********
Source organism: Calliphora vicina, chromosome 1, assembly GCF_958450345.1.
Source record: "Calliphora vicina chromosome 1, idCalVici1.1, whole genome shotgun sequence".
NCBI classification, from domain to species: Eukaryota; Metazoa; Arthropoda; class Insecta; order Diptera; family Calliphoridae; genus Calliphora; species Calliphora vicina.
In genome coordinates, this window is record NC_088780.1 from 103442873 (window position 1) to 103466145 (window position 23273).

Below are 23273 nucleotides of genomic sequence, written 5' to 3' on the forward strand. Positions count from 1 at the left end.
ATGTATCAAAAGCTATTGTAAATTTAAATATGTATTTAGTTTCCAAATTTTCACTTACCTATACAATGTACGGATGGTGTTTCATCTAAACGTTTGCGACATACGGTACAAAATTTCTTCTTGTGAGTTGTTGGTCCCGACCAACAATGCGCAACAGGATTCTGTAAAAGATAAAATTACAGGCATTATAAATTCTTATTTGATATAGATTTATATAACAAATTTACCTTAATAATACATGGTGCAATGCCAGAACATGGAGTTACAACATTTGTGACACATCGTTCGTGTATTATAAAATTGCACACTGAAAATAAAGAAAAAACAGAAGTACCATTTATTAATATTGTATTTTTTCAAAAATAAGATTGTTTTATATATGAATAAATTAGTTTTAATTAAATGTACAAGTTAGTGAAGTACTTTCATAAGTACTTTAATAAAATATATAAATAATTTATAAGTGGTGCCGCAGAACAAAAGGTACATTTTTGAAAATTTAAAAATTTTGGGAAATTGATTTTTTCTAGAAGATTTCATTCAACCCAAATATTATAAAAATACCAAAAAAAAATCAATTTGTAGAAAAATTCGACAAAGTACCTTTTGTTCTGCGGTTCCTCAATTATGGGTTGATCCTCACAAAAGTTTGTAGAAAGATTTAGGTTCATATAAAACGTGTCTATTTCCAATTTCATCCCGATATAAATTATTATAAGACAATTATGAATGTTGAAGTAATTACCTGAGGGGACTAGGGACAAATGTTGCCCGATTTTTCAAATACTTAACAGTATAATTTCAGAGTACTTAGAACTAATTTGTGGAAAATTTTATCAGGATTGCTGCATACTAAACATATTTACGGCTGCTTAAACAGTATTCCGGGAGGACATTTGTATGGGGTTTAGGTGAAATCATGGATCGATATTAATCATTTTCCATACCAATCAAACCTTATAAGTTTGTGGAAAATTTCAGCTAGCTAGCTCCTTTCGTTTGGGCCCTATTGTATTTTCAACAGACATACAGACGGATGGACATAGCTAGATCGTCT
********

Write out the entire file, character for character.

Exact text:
Source organism: Calliphora vicina, chromosome 1, assembly GCF_958450345.1.
Source record: "Calliphora vicina chromosome 1, idCalVici1.1, whole genome shotgun sequence".
NCBI classification, from domain to species: Eukaryota; Metazoa; Arthropoda; class Insecta; order Diptera; family Calliphoridae; genus Calliphora; species Calliphora vicina.
In genome coordinates, this window is record NC_088780.1 from 103442873 (window position 1) to 103466145 (window position 23273).

Below are 23273 nucleotides of genomic sequence, written 5' to 3' on the forward strand. Positions count from 1 at the left end.
ATGTATCAAAAGCTATTGTAAATTTAAATATGTATTTAGTTTCCAAATTTTCACTTACCTATACAATGTACGGATGGTGTTTCATCTAAACGTTTGCGACATACGGTACAAAATTTCTTCTTGTGAGTTGTTGGTCCCGACCAACAATGCGCAACAGGATTCTGTAAAAGATAAAATTACAGGCATTATAAATTCTTATTTGATATAGATTTATATAACAAATTTACCTTAATAATACATGGTGCAATGCCAGAACATGGAGTTACAACATTTGTGACACATCGTTCGTGTATTATAAAATTGCACACTGAAAATAAAGAAAAAACAGAAGTACCATTTATTAATATTGTATTTTTTCAAAAATAAGATTGTTTTATATATGAATAAATTAGTTTTAATTAAATGTACAAGTTAGTGAAGTACTTTCATAAGTACTTTAATAAAATATATAAATAATTTATAAGTGGTGCCGCAGAACAAAAGGTACATTTTTGAAAATTTAAAAATTTTGGGAAATTGATTTTTTCTAGAAGATTTCATTCAACCCAAATATTATAAAAATACCAAAAAAAAATCAATTTGTAGAAAAATTCGACAAAGTACCTTTTGTTCTGCGGTTCCTCAATTATGGGTTGATCCTCACAAAAGTTTGTAGAAAGATTTAGGTTCATATAAAACGTGTCTATTTCCAATTTCATCCCGATATAAATTATTATAAGACAATTATGAATGTTGAAGTAATTACCTGAGGGGACTAGGGACAAATGTTGCCCGATTTTTCAAATACTTAACAGTATAATTTCAGAGTACTTAGAACTAATTTGTGGAAAATTTTATCAGGATTGCTGCATACTAAACATATTTACGGCTGCTTAAACAGTATTCCGGGAGGACATTTGTATGGGGTTTAGGTGAAATCATGGATCGATATTAATCATTTTCCATACCAATCAAACCTTATAAGTTTGTGGAAAATTTCAGCTAGCTAGCTCCTTTCGTTTGGGCCCTATTGTATTTTCAACAGACATACAGACGGATGGACATAGCTAGATCGTCT